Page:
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Age of the Universe off by 100 million years

21 Mar 2013, 20:25 UTC
Age of the Universe off by 100 million years
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Okay so 100 million years seems like a big mistake on the part of Astronomers, but in the astronomical community its a small adjustment.
Highest detail map of the CMBR ever produced Credit: ESA/Planck
Today the most detailed map of the CMBR ever captured was released by the Planck telescope group at the ESA. Based on 15.5 months of data, it shows the tiny temperature variations that were present when the universe had a temperature of 2700 degrees Celsius and an age of just 380,000 years (trust me that’s small on astronomical scales). This is the point when the dense soup of protons and electrons formed hydrogen atoms, and the universe became transparent.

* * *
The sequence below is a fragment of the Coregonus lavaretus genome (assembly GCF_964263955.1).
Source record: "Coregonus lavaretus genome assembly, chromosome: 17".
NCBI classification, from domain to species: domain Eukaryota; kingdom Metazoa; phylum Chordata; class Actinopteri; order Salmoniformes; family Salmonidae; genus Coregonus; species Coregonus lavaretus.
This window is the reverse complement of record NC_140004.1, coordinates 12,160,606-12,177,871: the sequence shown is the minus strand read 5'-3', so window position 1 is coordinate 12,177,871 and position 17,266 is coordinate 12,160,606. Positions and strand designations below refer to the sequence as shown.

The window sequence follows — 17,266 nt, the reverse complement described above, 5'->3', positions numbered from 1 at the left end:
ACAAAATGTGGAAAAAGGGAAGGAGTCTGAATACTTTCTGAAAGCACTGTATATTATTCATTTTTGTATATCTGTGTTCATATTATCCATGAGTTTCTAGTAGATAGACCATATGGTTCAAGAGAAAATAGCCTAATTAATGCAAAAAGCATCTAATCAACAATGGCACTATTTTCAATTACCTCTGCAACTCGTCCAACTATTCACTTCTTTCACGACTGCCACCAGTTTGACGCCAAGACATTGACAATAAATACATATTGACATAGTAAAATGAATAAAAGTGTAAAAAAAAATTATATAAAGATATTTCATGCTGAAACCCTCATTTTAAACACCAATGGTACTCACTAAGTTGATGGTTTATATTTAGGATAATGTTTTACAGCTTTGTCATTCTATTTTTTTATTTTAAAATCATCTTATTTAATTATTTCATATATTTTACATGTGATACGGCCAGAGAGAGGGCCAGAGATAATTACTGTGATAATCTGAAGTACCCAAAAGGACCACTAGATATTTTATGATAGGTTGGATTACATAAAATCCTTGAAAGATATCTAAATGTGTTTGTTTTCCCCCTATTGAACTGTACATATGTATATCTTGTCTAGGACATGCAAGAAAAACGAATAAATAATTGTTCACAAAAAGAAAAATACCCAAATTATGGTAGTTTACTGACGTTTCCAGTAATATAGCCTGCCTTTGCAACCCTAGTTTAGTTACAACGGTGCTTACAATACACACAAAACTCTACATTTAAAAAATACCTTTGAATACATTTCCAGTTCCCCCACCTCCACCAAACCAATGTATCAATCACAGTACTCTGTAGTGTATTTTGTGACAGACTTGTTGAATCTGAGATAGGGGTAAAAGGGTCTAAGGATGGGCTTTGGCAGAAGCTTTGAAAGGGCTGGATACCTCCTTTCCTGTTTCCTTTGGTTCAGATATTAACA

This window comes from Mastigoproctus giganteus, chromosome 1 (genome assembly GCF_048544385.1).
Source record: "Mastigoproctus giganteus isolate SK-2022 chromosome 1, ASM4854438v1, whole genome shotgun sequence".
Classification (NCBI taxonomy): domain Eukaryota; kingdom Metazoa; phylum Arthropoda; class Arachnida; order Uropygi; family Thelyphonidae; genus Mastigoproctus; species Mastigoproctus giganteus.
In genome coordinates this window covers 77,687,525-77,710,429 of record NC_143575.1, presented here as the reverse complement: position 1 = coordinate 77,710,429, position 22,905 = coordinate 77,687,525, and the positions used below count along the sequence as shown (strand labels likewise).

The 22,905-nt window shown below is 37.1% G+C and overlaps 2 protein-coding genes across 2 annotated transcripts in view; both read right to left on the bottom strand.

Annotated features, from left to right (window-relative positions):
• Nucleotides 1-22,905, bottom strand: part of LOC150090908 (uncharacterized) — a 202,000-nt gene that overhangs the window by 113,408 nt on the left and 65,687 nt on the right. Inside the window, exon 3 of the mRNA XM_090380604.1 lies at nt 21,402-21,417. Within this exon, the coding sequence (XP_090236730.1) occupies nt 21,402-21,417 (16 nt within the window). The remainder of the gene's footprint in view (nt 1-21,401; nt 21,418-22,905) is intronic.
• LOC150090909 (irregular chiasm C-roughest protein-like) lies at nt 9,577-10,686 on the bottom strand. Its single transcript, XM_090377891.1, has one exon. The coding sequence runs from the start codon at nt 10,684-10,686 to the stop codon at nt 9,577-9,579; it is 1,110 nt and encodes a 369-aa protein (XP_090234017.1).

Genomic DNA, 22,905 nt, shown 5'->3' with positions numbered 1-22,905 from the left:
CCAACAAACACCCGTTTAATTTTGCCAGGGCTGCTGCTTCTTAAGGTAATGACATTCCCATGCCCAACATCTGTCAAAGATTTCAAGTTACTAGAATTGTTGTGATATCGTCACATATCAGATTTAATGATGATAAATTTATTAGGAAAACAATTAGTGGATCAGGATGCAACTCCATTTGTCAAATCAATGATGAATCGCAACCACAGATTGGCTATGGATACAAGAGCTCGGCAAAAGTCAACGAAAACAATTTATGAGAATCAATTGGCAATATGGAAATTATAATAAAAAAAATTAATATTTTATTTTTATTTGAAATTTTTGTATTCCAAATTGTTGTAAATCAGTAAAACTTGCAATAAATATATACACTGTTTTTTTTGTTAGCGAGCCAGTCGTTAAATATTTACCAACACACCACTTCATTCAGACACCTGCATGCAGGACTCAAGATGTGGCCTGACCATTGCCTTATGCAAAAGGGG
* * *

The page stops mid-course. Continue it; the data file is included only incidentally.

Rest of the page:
As the universe has expanded the light has stretched out to microwave wavelengths and now has a temperature of 2.7 degrees above absolute zero, -270 Celsius The tiny temperature fluctuations on the order of millionths of degrees visibly correspond to the structure that would eventually map out the structure of galaxies and galaxy clusters throughout the universe.
The estimate of the age of the universe is now more precise as well, since the CMBR measurements give precise constraints to the Hubble constant, used in the Lambda-CDM model ...

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